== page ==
Egypt’s forensics authority handed over to the prosecutor general’s office on Saturday its final autopsy report on the Italian student who was tortured and found dead in Cairo last week.
Giulio Regeni, (age) 28, had been researching independent trade unions in Egypt and had written articles critical of President Abdel Fattah al-Sisi’s government – prompting speculation that he was killed at the hands of Egypt’s security forces.
Egypt’s interior and foreign ministers both dismissed the notion of security forces being behind Regeni’s murder.
The prosecutor general’s office said it would not publicly disclose the contents of the report as the investigation was ongoing. Reuters was not able to obtain a copy to verify the contents (at this time).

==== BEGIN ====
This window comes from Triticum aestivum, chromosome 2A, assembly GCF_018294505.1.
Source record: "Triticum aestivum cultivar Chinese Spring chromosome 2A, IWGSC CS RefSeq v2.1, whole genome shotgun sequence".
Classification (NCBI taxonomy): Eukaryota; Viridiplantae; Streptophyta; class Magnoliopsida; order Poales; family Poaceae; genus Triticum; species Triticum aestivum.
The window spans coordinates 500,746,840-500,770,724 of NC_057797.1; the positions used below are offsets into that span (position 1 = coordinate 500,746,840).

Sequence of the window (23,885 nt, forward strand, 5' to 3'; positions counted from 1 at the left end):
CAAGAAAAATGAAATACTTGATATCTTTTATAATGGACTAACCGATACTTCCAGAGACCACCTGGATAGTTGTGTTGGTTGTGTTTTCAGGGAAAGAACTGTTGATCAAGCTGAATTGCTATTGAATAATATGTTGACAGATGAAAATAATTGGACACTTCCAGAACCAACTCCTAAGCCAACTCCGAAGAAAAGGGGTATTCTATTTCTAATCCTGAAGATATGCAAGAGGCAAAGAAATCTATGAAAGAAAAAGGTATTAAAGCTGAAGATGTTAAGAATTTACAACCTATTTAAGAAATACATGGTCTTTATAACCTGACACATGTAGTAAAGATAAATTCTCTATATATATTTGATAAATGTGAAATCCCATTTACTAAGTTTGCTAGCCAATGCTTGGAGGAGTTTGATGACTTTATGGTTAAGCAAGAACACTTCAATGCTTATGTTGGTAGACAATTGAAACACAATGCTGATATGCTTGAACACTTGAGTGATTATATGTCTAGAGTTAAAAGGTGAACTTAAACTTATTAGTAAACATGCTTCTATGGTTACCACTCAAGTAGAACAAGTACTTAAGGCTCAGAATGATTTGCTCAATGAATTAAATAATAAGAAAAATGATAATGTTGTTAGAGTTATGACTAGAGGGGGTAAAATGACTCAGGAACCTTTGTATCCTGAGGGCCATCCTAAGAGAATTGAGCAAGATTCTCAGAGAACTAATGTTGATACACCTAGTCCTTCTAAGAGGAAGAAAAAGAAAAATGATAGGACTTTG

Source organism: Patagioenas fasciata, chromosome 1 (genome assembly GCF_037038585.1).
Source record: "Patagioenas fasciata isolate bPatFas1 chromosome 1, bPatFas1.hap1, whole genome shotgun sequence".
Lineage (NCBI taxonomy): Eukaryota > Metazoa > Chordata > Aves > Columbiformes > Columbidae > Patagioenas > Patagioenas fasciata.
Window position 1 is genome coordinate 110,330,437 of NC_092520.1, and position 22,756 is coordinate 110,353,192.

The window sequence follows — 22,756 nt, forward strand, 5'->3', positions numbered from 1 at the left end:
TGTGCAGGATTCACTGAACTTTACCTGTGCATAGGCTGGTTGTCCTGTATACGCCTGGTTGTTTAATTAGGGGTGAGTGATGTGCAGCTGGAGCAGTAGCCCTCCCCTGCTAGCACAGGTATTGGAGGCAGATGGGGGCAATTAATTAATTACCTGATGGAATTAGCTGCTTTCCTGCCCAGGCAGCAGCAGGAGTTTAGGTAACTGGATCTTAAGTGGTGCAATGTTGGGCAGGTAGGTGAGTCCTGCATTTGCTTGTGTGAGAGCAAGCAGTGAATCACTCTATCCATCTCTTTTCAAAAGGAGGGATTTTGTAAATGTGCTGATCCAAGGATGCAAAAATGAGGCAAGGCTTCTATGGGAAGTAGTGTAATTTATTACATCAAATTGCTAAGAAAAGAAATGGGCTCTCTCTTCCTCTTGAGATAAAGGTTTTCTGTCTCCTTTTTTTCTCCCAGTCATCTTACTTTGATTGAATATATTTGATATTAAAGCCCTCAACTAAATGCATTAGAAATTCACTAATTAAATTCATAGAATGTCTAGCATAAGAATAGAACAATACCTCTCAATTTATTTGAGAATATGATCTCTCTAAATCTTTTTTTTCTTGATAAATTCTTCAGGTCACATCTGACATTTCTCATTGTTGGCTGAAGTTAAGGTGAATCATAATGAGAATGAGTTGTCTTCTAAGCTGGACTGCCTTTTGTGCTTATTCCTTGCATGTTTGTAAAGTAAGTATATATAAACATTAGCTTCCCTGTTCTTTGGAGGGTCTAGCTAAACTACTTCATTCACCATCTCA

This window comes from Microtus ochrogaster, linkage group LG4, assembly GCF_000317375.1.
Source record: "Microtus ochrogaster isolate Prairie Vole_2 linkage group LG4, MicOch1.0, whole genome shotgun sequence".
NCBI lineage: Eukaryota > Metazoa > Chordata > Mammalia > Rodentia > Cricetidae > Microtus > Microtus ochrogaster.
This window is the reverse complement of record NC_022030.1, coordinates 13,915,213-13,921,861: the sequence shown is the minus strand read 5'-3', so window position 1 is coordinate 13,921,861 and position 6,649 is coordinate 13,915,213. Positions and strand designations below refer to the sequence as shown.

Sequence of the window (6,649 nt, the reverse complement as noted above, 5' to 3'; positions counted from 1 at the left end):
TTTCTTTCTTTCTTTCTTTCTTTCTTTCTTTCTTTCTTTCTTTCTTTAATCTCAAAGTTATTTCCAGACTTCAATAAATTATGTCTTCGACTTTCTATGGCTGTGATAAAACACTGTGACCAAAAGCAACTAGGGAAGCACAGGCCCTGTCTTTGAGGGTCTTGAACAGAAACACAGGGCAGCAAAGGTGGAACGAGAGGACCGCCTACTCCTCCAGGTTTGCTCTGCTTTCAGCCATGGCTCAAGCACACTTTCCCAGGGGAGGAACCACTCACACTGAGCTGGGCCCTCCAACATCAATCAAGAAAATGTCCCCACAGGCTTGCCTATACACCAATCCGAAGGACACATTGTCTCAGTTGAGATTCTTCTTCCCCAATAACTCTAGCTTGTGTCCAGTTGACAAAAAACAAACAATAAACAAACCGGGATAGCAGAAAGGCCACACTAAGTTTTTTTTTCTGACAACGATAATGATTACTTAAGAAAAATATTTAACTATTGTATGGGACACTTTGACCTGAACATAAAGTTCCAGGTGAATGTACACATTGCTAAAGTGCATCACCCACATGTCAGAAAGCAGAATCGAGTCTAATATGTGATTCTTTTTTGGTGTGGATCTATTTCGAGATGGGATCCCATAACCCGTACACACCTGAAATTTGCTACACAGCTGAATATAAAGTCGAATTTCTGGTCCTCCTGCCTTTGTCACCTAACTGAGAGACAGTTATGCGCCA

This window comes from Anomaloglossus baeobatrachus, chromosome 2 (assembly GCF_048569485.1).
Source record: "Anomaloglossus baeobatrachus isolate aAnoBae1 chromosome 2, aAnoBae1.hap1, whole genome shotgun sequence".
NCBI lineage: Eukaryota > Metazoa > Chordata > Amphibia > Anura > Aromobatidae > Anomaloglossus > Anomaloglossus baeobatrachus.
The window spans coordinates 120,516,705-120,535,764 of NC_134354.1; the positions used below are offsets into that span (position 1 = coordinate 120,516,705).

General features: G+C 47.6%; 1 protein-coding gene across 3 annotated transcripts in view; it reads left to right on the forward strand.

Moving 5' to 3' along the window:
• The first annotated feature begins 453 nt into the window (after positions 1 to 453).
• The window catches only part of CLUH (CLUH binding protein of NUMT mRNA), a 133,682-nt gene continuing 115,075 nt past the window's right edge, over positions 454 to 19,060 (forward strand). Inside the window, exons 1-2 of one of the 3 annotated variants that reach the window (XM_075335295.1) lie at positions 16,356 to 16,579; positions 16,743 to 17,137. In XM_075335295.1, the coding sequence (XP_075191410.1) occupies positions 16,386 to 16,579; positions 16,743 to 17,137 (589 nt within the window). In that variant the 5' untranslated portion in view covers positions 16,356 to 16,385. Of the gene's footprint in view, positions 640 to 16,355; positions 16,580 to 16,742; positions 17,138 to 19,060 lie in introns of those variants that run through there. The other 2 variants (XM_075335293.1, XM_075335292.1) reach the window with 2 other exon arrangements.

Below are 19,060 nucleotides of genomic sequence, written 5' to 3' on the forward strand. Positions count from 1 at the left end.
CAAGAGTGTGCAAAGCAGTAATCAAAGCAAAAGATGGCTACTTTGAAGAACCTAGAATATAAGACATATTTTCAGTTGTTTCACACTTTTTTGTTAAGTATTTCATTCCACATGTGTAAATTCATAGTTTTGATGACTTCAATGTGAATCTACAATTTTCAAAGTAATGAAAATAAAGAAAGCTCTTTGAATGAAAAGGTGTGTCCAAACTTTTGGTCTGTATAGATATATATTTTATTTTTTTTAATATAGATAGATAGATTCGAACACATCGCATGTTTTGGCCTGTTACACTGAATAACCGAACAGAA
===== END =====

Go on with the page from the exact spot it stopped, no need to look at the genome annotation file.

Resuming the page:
However, a senior source at the forensics authority told Reuters Regeni, a graduate student at Britain’s Cambridge University,
- had seven broken ribs,
- signs of electrocution on his penis,
- traumatic injuries all over his body,
- and a brain hemorrhage. His body also bore signs of
- cuts from a sharp instrument suspected to be a razor,
- abrasions, and bruises.
- assaulted using a stick as well as being
- punched and
A second autopsy in Italy “confronted us with something inhuman, something animal“.A second autopsy in Italy “confronted us with something inhuman, something animal“, Italian Interior Minister Angelino Alfano told Sky News 24 television last week.
Egypt’s initial autopsy report showed Regeni had been hit on the back of the head with a sharp instrument.
Rights groups say police often detain Egyptians on scant evidence and that they are beaten or coerced. Scores have disappeared since 2013, the groups say.
Egypt denies allegations of police brutality.
Regeni was given a funeral in his hometown on Friday and Italy’s prime minister once again insisted that those responsible be caught and punished.
Italy has sent investigators to work with Egyptian authorities in an effort to establish what happened to Regeni.